Requests for Proposals (RFPs)
Pharmac uses RFPs to signal its interest in funding a specific product or type of products.
On this page
What is an RFP?
A Request for Proposals (RFP) is a formal request asking suppliers to propose how their goods or services or works can achieve a specific outcome and meet budgets.
Source: procurement.govt.nz(external link)
Why an RFP?
As a government entity, Pharmac must openly advertise procurement opportunities where there are several suppliers who may be able to participate.
Pharmac must make decisions that are fair, evidence-based, and that achieve the best health outcomes for New Zealanders within the budget available. It is not as simple as picking a product that currently works for some people.
We must secure the most appropriate products from within our budget and ensure there will be continuity of supply and support for people who use them.
Using an RFP for procurement:
- Gives suppliers the opportunity to respond with various proposals.
- Encourages competitive bidding between suppliers for different funding scenarios because, like a tender, they are not aware of other suppliers’ bids and must prepare their best offer.
- Ensures suppliers consider how they would make it easier for New Zealanders to use their products. For example, allowing enough time and support for people to change brands or treatment.
- Ensures that suppliers give thought to how they can support the development and implementation of their proposal that would contribute to equitable access and outcomes, for Māori, Pacific, disabled, and other populations who are experiencing inequitable health outcomes.
There is no certainty about the outcome of an RFP process. The result of any procurement activity depends on the bids received and the amount of available funding from within our fixed budget.
Planning an RFP is essential to ensure we get the best outcome for the community. Getting the right information from our network of clinical experts, advocates, and consumers is vital to our planning.
This will look different for every RFP. We use our existing networks to make sure we hear from the right people before opening the RFP for bids.
All RFPs are published on our website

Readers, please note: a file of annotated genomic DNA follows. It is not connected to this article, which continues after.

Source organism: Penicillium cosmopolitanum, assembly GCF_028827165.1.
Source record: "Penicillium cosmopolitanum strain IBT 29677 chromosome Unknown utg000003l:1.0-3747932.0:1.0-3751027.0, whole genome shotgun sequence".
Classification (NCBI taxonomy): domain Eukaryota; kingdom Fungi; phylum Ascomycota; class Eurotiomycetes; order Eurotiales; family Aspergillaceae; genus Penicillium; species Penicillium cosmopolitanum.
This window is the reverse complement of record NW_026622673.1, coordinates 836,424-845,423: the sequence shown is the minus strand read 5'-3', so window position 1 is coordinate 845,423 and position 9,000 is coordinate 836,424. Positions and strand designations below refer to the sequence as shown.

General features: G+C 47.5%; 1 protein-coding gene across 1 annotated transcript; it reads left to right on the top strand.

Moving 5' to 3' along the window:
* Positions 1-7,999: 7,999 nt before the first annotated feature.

Any current RFPs and all our past RFPs are published on our website. Depending on the RFP, we might keep an RFP open for bids for a few weeks or a few months.
What happens after an RFP closes?
Once an RFP closes, an evaluation committee meets to consider the proposals received. A committee is usually made up of Pharmac staff, clinical experts, and consumer representatives.
Pharmac will use information gathered during the evaluation, alongside the Factors for Consideration, to select preferred suppliers.
Once preferred suppliers are chosen, we follow usual funding process and consult with the public. Consulting gives all New Zealanders a chance to review our proposal.
Your feedback can help us improve our proposal. We will often change our final proposal based on feedback from this stage.
The Pharmac Board will then consider all consultation feedback along with the proposal and decide on the outcome.
Once a decision is made, our team will ensure there are measures in place to support any changes that result from this process. For example, organising education resources that outline next steps for clinicians and consumers.
How long will it take?
Pharmac understands people would like to know how long this procurement process will take. However, every RFP is different, and some will take longer than others. We do our best to keep people informed.
Who to contact
If you have questions about this page or Pharmac's procurement processes, email firstname.lastname@example.org